Traditions: A Weaving of Love and Remembrance
Years ago, I had a beautiful friend named Linda, who was the exact same age as my mother. Their birthdays were July 13 and 14th, respectively. Linda was more than a friend. She was my Al-Anon sponsor, which made her privy to all my deepest, darkest secrets. But she was more than an Al-Anon sponsor, for me, she was like a second mother. When my first child was born, I asked Linda to be his godmother and she officially became family.
When I was navigating the emotional shifts that motherhood brought, Linda was the person I turned to. Of course I loved, and still love, my husband, but there’s something about sharing your life with woman, one who understands the challenges of motherhood and worthiness. She was present, listened to me, and was generous with her time. She encouraged me to take care of myself within the winds of chaos. She was the lighthouse who guided me home—again and again. In those early days, I struggled with the holiday traditions I grew up with. Traditions like Santa Claus and the tooth fairy. When I talked with her about them, Linda would wisely say, “Traditions make memories that last a lifetime.” I watched her, year after year, build upon her traditions to create Christmas magic for her children, so they would remember. Not necessarily her, but the love that she gave; the love that poured out from her heart to her children and family. It didn’t matter what form the traditions took; it was her love woven into them that made them special.
There was a woman named Bridie, who came to our Saturday morning meeting. She told a story of an experience prior to Al-anon, when she made soup for her husband using his mother’s recipe. She followed it to the letter, making sure it was exactly the same. She admitted to feeling resentful as she always thought her husband preferred his mother’s cooking to hers. After a couple of bites, she anxiously asked him, “Is it as good as your mother’s?” He responded, “It’s good but, when my mother made hers, I could taste the love she folded into it. With yours, I taste the hate.”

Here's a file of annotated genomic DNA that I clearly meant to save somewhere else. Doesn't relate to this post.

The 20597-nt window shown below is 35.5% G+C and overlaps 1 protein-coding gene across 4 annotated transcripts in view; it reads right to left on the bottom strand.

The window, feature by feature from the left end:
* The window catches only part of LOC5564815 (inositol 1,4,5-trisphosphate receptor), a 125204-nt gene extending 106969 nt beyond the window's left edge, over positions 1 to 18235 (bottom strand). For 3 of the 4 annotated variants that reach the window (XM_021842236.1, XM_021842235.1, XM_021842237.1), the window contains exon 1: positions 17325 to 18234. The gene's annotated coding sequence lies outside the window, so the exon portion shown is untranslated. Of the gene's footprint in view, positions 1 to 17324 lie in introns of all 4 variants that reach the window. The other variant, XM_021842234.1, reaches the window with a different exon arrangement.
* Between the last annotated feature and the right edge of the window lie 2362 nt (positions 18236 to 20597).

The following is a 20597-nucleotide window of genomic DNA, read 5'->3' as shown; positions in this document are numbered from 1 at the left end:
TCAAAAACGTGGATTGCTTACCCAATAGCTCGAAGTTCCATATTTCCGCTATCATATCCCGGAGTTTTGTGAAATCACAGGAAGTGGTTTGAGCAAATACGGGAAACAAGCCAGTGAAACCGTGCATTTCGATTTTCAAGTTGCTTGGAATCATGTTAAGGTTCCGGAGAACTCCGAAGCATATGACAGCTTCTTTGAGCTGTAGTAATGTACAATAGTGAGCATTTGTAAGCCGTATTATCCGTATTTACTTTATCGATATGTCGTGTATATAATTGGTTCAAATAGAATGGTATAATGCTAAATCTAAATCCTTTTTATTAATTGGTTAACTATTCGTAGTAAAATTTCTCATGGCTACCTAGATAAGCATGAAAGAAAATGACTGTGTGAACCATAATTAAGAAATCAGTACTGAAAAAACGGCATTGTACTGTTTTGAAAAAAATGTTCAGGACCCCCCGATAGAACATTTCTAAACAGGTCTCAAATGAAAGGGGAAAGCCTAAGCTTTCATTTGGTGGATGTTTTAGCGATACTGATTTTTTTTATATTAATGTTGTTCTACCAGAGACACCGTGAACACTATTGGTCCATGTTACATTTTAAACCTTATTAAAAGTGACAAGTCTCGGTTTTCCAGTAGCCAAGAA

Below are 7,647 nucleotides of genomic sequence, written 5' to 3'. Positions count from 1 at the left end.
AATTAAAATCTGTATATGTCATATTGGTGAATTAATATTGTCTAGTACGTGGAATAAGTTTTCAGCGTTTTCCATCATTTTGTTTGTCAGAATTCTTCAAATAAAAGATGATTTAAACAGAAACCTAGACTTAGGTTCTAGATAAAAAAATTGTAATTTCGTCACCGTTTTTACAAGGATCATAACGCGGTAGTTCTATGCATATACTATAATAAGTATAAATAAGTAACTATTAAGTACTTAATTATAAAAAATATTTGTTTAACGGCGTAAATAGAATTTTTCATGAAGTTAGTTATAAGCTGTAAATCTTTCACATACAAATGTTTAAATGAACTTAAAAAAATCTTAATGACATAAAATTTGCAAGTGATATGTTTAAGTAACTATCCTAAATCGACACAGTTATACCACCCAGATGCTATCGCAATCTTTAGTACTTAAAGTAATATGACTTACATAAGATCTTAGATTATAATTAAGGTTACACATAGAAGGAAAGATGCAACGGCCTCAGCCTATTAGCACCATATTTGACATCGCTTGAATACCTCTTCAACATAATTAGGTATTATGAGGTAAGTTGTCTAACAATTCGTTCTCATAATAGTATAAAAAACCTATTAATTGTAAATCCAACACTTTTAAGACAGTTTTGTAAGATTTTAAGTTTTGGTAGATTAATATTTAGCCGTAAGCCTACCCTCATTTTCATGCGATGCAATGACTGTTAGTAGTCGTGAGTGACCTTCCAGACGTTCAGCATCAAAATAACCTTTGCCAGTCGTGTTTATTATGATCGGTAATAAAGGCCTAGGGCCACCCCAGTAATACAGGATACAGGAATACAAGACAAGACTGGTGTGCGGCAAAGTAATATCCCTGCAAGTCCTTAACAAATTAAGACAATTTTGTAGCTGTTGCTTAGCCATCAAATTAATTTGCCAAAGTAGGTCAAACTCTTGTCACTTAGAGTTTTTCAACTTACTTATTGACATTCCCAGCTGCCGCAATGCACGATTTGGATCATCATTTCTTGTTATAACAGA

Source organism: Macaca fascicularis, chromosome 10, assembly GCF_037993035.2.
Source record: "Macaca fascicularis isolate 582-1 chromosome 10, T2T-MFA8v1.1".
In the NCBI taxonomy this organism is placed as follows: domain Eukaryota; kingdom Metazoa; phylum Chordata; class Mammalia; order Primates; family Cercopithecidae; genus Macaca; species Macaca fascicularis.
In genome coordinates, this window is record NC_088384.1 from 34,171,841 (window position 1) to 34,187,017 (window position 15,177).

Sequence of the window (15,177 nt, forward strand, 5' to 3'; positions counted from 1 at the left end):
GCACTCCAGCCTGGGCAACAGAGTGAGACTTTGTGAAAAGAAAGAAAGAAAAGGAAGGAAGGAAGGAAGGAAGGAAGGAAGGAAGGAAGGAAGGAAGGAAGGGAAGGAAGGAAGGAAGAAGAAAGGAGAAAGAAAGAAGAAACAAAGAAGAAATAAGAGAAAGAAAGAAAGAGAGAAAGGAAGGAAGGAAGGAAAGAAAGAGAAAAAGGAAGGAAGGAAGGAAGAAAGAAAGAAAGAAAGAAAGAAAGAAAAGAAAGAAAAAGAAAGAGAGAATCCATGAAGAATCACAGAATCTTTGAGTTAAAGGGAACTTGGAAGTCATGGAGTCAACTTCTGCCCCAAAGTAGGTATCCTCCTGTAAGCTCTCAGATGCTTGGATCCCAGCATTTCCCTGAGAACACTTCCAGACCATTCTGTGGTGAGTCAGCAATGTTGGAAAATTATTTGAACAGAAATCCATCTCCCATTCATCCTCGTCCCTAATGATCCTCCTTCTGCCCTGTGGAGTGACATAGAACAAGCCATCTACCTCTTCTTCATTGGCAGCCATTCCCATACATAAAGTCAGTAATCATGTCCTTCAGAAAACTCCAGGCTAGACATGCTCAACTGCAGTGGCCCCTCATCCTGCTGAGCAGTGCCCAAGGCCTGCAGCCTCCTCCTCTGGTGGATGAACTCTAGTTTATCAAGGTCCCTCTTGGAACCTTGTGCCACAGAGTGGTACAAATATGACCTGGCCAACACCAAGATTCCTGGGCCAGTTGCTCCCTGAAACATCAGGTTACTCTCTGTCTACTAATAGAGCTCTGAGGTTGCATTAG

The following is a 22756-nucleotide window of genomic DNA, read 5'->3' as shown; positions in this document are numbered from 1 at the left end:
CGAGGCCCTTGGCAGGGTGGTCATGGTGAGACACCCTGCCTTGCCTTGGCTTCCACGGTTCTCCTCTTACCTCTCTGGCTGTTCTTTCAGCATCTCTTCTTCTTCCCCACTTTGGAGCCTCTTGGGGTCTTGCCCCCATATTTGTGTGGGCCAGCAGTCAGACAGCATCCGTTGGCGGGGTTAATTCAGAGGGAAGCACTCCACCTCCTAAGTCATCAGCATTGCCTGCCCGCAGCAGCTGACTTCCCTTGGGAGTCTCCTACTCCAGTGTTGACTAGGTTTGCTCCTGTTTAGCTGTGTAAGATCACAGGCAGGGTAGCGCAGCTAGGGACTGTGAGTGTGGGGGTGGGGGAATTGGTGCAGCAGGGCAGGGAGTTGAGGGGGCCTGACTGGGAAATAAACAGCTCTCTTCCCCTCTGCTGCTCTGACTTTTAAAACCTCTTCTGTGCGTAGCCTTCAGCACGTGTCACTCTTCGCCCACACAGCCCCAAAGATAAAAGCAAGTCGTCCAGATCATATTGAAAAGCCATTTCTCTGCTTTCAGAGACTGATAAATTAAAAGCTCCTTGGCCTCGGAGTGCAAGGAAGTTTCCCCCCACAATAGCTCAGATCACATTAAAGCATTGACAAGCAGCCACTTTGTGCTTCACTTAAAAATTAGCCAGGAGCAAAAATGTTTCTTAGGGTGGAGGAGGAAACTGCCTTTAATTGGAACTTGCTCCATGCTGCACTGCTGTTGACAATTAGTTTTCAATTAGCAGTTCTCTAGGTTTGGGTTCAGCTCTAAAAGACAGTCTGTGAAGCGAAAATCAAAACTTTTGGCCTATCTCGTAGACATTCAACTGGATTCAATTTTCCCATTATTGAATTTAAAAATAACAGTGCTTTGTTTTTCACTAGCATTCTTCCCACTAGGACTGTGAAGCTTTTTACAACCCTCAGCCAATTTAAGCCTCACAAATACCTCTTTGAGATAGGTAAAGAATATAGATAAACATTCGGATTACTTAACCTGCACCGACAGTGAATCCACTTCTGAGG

I took Bridie’s story as a cautionary tale. Over the years, we have tried on many traditions, particularly ones for Christmas. Some we kept, while others we let fall away. From gingerbread houses made from graham crackers and sticky, glue-like frosting, which never seemed to hold the amount of hard candy my children piled onto their roofs, to reindeer food sprinkled like confetti in the front yard. As they got older, each year I’d ask them “How do we want to celebrate Christmas this year?” All four sons would say the same thing, to watch the movie Elf and open one gift on Christmas Eve. The tradition of the one gift was taken from my childhood and brings me joy as I remember… It’s the little seeds planted along the way that make the whole garden grow. This was something Linda knew, and a gift she gave to me.
Linda passed away just after the stroke of midnight on December 25th, 2004. Over the years I have kept in touch with her children and have watched them grow to have babies of their own. I’ve seen them build new memories out of old traditions and watched the love of their mother flow into the next generation. As I started my family, Linda gifted me a box of children’s books with the understanding that when my children grew out of them, I would return them for her grandchildren. Linda passed away before her grandchildren were born, but true to my word, I contacted her daughter and gave her the box of books. When she opened the box, she discovered nearly all of them were Christmas books. To her, this was a definite sign from her mother.
Traditions are the continuous threads that bind us to one other, no matter time or space, we remain connected by the weavings of our hearts—the weavings of love.